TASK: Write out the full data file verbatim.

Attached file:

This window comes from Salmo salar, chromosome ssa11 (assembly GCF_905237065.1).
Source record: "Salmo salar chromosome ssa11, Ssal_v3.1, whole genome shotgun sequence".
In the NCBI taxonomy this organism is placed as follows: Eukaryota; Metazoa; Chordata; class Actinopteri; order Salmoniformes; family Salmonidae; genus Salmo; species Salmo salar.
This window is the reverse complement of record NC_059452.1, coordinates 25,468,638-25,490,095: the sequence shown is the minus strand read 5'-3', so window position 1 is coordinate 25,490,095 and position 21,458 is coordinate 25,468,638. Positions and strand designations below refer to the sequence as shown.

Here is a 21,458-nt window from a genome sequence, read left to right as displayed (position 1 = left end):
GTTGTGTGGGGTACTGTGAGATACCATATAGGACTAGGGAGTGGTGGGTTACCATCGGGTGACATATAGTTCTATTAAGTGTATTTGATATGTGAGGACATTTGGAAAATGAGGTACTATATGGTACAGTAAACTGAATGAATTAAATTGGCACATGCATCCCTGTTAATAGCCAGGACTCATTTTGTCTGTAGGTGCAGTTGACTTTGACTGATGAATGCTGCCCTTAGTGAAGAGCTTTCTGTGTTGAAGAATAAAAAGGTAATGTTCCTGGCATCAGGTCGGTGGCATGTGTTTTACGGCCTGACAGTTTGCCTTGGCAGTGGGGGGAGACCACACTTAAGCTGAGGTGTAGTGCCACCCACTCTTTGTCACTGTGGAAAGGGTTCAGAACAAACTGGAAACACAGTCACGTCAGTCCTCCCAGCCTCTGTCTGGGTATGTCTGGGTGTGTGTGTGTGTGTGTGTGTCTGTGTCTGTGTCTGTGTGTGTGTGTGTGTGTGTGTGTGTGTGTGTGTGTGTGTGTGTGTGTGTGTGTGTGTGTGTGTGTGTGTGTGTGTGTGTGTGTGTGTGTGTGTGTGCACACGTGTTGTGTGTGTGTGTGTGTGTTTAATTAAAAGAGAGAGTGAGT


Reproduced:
This window comes from Salmo salar, chromosome ssa11 (assembly GCF_905237065.1).
Source record: "Salmo salar chromosome ssa11, Ssal_v3.1, whole genome shotgun sequence".
In the NCBI taxonomy this organism is placed as follows: Eukaryota; Metazoa; Chordata; class Actinopteri; order Salmoniformes; family Salmonidae; genus Salmo; species Salmo salar.
This window is the reverse complement of record NC_059452.1, coordinates 25,468,638-25,490,095: the sequence shown is the minus strand read 5'-3', so window position 1 is coordinate 25,490,095 and position 21,458 is coordinate 25,468,638. Positions and strand designations below refer to the sequence as shown.

Here is a 21,458-nt window from a genome sequence, read left to right as displayed (position 1 = left end):
GTTGTGTGGGGTACTGTGAGATACCATATAGGACTAGGGAGTGGTGGGTTACCATCGGGTGACATATAGTTCTATTAAGTGTATTTGATATGTGAGGACATTTGGAAAATGAGGTACTATATGGTACAGTAAACTGAATGAATTAAATTGGCACATGCATCCCTGTTAATAGCCAGGACTCATTTTGTCTGTAGGTGCAGTTGACTTTGACTGATGAATGCTGCCCTTAGTGAAGAGCTTTCTGTGTTGAAGAATAAAAAGGTAATGTTCCTGGCATCAGGTCGGTGGCATGTGTTTTACGGCCTGACAGTTTGCCTTGGCAGTGGGGGGAGACCACACTTAAGCTGAGGTGTAGTGCCACCCACTCTTTGTCACTGTGGAAAGGGTTCAGAACAAACTGGAAACACAGTCACGTCAGTCCTCCCAGCCTCTGTCTGGGTATGTCTGGGTGTGTGTGTGTGTGTGTGTGTCTGTGTCTGTGTCTGTGTGTGTGTGTGTGTGTGTGTGTGTGTGTGTGTGTGTGTGTGTGTGTGTGTGTGTGTGTGTGTGTGTGTGTGTGTGTGTGTGTGTGTGTGTGTGTGCACACGTGTTGTGTGTGTGTGTGTGTGTTTAATTAAAAGAGAGAGTGAGT